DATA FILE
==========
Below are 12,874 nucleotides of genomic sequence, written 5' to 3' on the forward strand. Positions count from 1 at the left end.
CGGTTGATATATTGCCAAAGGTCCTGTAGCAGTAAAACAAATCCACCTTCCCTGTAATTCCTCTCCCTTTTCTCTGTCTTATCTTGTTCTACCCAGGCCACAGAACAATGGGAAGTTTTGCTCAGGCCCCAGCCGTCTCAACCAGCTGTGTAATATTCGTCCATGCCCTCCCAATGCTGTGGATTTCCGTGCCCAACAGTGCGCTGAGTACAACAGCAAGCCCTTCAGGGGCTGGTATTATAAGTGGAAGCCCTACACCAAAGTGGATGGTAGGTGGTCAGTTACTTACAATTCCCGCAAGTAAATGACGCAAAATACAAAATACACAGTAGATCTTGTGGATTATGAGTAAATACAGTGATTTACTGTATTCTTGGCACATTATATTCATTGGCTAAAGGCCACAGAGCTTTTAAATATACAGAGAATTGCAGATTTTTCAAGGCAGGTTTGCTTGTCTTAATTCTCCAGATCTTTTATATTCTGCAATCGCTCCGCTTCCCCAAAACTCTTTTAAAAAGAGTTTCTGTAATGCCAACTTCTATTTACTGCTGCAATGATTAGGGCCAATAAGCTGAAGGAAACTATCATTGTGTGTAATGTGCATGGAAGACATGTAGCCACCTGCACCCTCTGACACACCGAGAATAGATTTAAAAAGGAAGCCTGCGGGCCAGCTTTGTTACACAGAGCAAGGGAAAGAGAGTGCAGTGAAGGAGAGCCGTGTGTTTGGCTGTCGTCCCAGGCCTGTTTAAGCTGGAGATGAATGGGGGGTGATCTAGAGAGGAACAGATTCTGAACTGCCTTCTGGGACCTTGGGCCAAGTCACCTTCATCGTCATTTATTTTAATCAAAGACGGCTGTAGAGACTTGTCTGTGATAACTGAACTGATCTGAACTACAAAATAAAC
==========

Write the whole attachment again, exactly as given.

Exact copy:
Below are 12,874 nucleotides of genomic sequence, written 5' to 3' on the forward strand. Positions count from 1 at the left end.
CGGTTGATATATTGCCAAAGGTCCTGTAGCAGTAAAACAAATCCACCTTCCCTGTAATTCCTCTCCCTTTTCTCTGTCTTATCTTGTTCTACCCAGGCCACAGAACAATGGGAAGTTTTGCTCAGGCCCCAGCCGTCTCAACCAGCTGTGTAATATTCGTCCATGCCCTCCCAATGCTGTGGATTTCCGTGCCCAACAGTGCGCTGAGTACAACAGCAAGCCCTTCAGGGGCTGGTATTATAAGTGGAAGCCCTACACCAAAGTGGATGGTAGGTGGTCAGTTACTTACAATTCCCGCAAGTAAATGACGCAAAATACAAAATACACAGTAGATCTTGTGGATTATGAGTAAATACAGTGATTTACTGTATTCTTGGCACATTATATTCATTGGCTAAAGGCCACAGAGCTTTTAAATATACAGAGAATTGCAGATTTTTCAAGGCAGGTTTGCTTGTCTTAATTCTCCAGATCTTTTATATTCTGCAATCGCTCCGCTTCCCCAAAACTCTTTTAAAAAGAGTTTCTGTAATGCCAACTTCTATTTACTGCTGCAATGATTAGGGCCAATAAGCTGAAGGAAACTATCATTGTGTGTAATGTGCATGGAAGACATGTAGCCACCTGCACCCTCTGACACACCGAGAATAGATTTAAAAAGGAAGCCTGCGGGCCAGCTTTGTTACACAGAGCAAGGGAAAGAGAGTGCAGTGAAGGAGAGCCGTGTGTTTGGCTGTCGTCCCAGGCCTGTTTAAGCTGGAGATGAATGGGGGGTGATCTAGAGAGGAACAGATTCTGAACTGCCTTCTGGGACCTTGGGCCAAGTCACCTTCATCGTCATTTATTTTAATCAAAGACGGCTGTAGAGACTTGTCTGTGATAACTGAACTGATCTGAACTACAAAATAAAC